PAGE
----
Any point in rebuilding?

In the meanwhile, those wanting to return to their erstwhile homes are asking the same question as Haldar – what is the point in rebuilding? Apart from the danger of another cyclone in an area that has seen 26% intensification of cyclones in the past century, there is no livelihood option that any resident can see now. Their farmlands have turned salty and barren, their freshwater ponds are contaminated with sea water, and there is no industry in the area. Most of the residents were dependent on remittances that have been reduced to zero due to the lockdown.

“I used to work as a mason in Kerala,” says Haldar. “Like everyone else, I lost my job when Covid-19 broke out and the lockdown was announced. I spent the little savings I had getting back to my village. What do I do now? I shall ring our contractor as soon as the lockdown is over and see if he will take me back.”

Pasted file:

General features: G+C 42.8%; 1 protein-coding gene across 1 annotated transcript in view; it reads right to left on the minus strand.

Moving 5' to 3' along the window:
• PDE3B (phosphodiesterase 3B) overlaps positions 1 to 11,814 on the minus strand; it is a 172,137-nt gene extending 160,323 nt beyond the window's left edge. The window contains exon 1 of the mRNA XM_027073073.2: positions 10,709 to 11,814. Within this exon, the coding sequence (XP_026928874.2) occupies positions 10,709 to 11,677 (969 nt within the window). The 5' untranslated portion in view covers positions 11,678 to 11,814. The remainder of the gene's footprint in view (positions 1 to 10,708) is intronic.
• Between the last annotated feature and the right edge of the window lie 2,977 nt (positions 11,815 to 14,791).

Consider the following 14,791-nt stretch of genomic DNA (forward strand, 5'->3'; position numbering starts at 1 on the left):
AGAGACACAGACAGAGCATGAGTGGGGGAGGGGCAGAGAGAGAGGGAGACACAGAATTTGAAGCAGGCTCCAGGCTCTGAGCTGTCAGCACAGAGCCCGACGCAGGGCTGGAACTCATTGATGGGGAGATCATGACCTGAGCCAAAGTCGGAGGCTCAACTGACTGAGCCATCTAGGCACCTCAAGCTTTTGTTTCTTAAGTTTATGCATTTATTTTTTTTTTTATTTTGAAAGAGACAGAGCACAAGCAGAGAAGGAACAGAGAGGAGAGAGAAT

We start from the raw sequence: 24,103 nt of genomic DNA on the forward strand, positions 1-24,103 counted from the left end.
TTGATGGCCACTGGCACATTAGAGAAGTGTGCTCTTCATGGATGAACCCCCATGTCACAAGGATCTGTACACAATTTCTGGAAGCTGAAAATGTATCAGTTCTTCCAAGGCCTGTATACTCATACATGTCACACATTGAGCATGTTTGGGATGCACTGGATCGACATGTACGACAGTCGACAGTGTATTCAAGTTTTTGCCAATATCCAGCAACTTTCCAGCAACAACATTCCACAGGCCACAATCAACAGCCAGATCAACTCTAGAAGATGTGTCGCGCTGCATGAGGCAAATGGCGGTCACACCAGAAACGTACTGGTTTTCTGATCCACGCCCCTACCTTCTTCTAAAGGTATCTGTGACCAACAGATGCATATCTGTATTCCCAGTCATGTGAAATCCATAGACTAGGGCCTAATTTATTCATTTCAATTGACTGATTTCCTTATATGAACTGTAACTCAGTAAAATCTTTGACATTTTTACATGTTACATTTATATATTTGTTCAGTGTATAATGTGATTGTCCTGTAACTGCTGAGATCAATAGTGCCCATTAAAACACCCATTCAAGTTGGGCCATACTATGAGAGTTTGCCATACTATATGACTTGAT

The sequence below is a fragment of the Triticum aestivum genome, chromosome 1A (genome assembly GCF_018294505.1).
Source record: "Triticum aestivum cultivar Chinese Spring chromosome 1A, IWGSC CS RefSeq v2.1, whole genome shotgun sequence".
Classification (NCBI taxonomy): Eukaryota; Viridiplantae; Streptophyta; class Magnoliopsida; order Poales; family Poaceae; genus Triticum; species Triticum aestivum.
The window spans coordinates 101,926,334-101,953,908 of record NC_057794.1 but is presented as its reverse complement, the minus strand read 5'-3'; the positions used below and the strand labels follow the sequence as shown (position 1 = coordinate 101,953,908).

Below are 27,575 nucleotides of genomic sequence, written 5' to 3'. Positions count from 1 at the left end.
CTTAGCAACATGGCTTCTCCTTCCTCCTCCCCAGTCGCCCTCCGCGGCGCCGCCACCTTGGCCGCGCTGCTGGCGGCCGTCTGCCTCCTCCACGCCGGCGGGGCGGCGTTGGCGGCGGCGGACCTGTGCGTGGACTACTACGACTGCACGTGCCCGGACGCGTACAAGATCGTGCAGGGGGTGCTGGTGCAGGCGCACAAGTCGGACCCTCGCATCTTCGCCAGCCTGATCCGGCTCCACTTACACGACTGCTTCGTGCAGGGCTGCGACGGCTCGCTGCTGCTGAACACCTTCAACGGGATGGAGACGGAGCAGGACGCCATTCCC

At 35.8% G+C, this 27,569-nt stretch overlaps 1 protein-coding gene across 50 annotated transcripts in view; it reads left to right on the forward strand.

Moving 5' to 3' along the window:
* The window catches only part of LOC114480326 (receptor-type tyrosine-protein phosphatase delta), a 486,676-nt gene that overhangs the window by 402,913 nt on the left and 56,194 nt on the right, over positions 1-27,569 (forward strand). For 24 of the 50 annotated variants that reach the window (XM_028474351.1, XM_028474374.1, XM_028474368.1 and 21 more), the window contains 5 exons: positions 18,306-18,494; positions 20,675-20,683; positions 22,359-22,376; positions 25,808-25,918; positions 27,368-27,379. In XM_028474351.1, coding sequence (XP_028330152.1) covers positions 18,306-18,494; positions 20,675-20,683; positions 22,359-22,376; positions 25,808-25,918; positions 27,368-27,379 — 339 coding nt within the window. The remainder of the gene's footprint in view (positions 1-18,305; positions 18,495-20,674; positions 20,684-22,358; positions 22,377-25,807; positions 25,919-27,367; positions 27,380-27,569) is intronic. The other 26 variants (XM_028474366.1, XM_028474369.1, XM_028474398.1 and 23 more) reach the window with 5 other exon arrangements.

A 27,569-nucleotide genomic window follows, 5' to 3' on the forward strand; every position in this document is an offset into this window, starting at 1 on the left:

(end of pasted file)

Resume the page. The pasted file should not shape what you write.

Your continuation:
Nilanjan Ghosh, head of the Kolkata chapter in Observer Research Foundation, says the southernmost one-third of the Sundarbans has become uninhabitable, and around 1.5 million people need to be relocated. It is an argument he has been making for a decade now, but he has received no positive response from policymakers, who are afraid of the chaos such a move may cause.

But with the sea rising in the area at a rate of 8 millimetres per year, with cyclones becoming more frequent and more severe as another result of climate change, and with the Ganga delta itself sinking due to silt being held back by numerous dams and barrages upstream, there may soon be no alternative but to depopulate a part of the world’s largest mangrove forest.